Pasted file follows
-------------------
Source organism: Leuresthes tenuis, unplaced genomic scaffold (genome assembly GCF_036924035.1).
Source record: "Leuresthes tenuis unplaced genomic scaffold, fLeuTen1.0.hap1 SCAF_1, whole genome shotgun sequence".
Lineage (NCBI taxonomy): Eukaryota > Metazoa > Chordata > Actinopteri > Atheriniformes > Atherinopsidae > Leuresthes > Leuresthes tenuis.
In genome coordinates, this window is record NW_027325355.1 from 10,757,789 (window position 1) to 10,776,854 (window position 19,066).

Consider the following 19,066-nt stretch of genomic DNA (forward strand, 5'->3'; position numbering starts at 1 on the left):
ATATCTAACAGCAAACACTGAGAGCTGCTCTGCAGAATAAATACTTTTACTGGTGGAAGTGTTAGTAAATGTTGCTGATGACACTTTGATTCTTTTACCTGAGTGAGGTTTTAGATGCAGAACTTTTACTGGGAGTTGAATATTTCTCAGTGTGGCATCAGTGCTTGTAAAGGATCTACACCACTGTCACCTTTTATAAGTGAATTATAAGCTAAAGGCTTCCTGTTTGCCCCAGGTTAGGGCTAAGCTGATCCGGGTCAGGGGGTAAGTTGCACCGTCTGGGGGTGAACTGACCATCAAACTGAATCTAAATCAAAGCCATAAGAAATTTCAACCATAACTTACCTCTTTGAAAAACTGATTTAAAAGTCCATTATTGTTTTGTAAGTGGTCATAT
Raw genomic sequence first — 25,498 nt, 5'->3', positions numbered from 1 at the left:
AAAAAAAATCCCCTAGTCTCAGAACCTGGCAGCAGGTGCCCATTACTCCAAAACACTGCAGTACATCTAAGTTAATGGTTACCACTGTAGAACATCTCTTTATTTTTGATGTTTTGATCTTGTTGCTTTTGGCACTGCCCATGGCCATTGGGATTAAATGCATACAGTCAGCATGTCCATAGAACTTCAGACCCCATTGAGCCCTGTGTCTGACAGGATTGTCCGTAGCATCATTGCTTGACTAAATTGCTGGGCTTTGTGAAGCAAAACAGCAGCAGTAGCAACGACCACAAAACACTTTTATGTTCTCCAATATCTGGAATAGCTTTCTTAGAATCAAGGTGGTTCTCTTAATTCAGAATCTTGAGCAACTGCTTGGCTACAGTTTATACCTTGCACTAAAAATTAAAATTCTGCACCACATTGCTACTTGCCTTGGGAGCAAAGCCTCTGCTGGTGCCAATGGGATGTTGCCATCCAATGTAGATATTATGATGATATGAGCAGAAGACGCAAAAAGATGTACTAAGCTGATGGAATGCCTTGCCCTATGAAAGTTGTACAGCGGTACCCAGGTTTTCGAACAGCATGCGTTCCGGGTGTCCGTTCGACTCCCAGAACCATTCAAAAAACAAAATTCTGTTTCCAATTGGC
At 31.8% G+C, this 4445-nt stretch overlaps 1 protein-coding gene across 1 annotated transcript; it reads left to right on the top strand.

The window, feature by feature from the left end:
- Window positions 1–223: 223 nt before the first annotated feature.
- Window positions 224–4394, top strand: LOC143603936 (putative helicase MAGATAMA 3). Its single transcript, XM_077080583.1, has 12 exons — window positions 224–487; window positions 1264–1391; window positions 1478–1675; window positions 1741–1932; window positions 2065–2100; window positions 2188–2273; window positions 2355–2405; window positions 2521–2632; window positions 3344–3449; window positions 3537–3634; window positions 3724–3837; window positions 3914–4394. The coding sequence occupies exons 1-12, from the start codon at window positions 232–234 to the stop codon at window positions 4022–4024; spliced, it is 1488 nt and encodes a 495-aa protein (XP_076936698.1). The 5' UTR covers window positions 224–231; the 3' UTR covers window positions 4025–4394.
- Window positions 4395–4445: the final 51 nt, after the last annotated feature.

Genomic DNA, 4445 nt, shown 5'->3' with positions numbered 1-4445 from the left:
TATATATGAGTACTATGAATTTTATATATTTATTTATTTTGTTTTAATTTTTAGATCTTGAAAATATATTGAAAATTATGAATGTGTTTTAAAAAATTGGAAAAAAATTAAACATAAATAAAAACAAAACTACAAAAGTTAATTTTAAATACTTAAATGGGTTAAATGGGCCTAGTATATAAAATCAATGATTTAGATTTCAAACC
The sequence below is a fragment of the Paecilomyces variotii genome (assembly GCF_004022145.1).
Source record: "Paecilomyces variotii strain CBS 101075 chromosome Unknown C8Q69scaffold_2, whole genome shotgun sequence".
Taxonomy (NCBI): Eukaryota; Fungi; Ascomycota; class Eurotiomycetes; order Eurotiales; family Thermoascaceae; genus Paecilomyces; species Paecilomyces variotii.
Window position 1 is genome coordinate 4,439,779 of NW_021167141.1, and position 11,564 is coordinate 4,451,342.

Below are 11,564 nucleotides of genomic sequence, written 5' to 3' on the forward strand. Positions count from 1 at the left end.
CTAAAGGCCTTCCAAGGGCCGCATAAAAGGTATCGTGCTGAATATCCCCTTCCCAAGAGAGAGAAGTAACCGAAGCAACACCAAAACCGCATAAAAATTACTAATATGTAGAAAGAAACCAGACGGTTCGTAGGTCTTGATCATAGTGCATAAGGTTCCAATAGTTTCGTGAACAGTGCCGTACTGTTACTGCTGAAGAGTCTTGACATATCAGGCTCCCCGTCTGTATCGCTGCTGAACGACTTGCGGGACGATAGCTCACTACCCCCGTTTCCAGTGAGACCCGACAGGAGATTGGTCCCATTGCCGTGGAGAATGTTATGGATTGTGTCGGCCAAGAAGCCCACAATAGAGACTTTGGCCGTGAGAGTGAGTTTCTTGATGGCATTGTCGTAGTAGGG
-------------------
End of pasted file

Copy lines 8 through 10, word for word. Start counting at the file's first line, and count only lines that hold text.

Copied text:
AAAAAAAATCCCCTAGTCTCAGAACCTGGCAGCAGGTGCCCATTACTCCAAAACACTGCAGTACATCTAAGTTAATGGTTACCACTGTAGAACATCTCTTTATTTTTGATGTTTTGATCTTGTTGCTTTTGGCACTGCCCATGGCCATTGGGATTAAATGCATACAGTCAGCATGTCCATAGAACTTCAGACCCCATTGAGCCCTGTGTCTGACAGGATTGTCCGTAGCATCATTGCTTGACTAAATTGCTGGGCTTTGTGAAGCAAAACAGCAGCAGTAGCAACGACCACAAAACACTTTTATGTTCTCCAATATCTGGAATAGCTTTCTTAGAATCAAGGTGGTTCTCTTAATTCAGAATCTTGAGCAACTGCTTGGCTACAGTTTATACCTTGCACTAAAAATTAAAATTCTGCACCACATTGCTACTTGCCTTGGGAGCAAAGCCTCTGCTGGTGCCAATGGGATGTTGCCATCCAATGTAGATATTATGATGATATGAGCAGAAGACGCAAAAAGATGTACTAAGCTGATGGAATGCCTTGCCCTATGAAAGTTGTACAGCGGTACCCAGGTTTTCGAACAGCATGCGTTCCGGGTGTCCGTTCGACTCCCAGAACCATTCAAAAAACAAAATTCTGTTTCCAATTGGC
At 31.8% G+C, this 4445-nt stretch overlaps 1 protein-coding gene across 1 annotated transcript; it reads left to right on the top strand.

The window, feature by feature from the left end: